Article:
Tuesday, February 23, 2010

On Family, Time and Serendipity

There is nothing like family. They knew you when and they put up with you now. I realize "family" is different things to different people, but to me it is my husband and kids, and in-law kids present and pending, sisters and brothers, nephews and nieces, aunts, uncles and cousins, and my closest friends. This makes a sizable group to be blessed to possess. Sometimes it has been hard for a relatively reserved person to have an individual voice in this noisy and opinionated crowd, but individuality will find its way, with persistence.

Recently the sibs and I marked the 7th anniversary of our mother's passing. There's no denying Time; we are not immortal. So I am living the moments as they arise. Today I am in Israel visiting my closest-in-age sister. It is quite something to consider all the years between sharing a bedroom (and squabbling) in the house on the Turnpike and spending time with my sister's family more than a quarter century after she moved to Israel. Later this week, I will be in Amsterdam, visiting my youngest child (wasn't I just putting a little pony tail on top of her head?) and getting the feel of her life in her semester abroad. Wasn't I in college yesterday?

But when I was in college, I had no clue that one day I would wake up each day pondering what to work on in the pottery studio today.

In the same vein, there is no way to know what tomorrow will bring even though I have an agenda at work. Sometimes it brings a surprise. Here in Israel, where my studio is an abstraction I think of from far away, I am thinking of textures and slabs, and do not want to know what I will assemble from them yet. I think I will let the ideas roam free when I get back home next week, and see what transpires. It's time for some serendipity. I have a show in April, and want some experimental work in it.

Hey- thanks for reading the blog, friends. I have about 15 people in the mug lottery (you know who you are), so your chances are excellent for drinking out of a new mug in March if you are one of them.

Sunday, February 14, 2010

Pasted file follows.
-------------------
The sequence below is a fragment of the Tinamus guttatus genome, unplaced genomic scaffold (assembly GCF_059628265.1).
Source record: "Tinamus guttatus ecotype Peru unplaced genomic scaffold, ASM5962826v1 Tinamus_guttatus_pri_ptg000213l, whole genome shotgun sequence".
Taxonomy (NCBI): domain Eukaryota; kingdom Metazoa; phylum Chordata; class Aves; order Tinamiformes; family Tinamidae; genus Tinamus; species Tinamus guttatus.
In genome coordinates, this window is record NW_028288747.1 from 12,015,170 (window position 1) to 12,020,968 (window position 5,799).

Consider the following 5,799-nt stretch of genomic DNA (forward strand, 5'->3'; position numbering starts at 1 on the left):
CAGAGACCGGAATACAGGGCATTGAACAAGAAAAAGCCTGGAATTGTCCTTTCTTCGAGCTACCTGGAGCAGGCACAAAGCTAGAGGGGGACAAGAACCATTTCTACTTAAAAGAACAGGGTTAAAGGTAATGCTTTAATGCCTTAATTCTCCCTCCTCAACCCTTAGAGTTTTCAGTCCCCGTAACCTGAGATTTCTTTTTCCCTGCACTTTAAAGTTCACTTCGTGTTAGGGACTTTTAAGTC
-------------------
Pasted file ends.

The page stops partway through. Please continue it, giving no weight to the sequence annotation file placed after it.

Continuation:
Seven Minutes of Isaac Button at His Wheel

Taken in 1965, this is a black and white video of Isaac Button (England) throwing cup after cup with regular rhythm and speed. (Note: It helps that he has someone else to wedge his clay and take the ware from him as it is done!) His aura is calm- check out the pipe, the whole demeanor. His fingers are capable. Watching this is mesmerizing and soothing. He died about 30 years ago; it is very cool to have this footage of him at work.

Click on the title of this post to watch the video.

As an odd aside, he is missing part or all of his left pinkie. I hadn't noticed that till I just re-watched this video. Is pottery-making hazardous to the limbs? Holy moly, I hope not.

Back to pack for my trip!

Wednesday, February 10, 2010

On Taking a Break, and One-Handed Goblets

Soon I will take a two-week break from all things clay, and travel to Israel and Amsterdam to spend time with family. I will leave rawware drying, and bisqueware waiting, ready to be glazed. I will visit parents' graves, and gather for joyful meals with siblings and their families in Israel. In Amsterdam, I will see my daughter who is studying there. I will come back, I hope, with a spirit refreshed and hands ready to take up my work in the basement again.

Until I leave next week, I am making goblets and little plates. The goblets are new in the repertoire. I am throwing them in one piece (stem and cup as one unit), and trimming out excess clay from the base once they harden a bit. They're sweet vessels.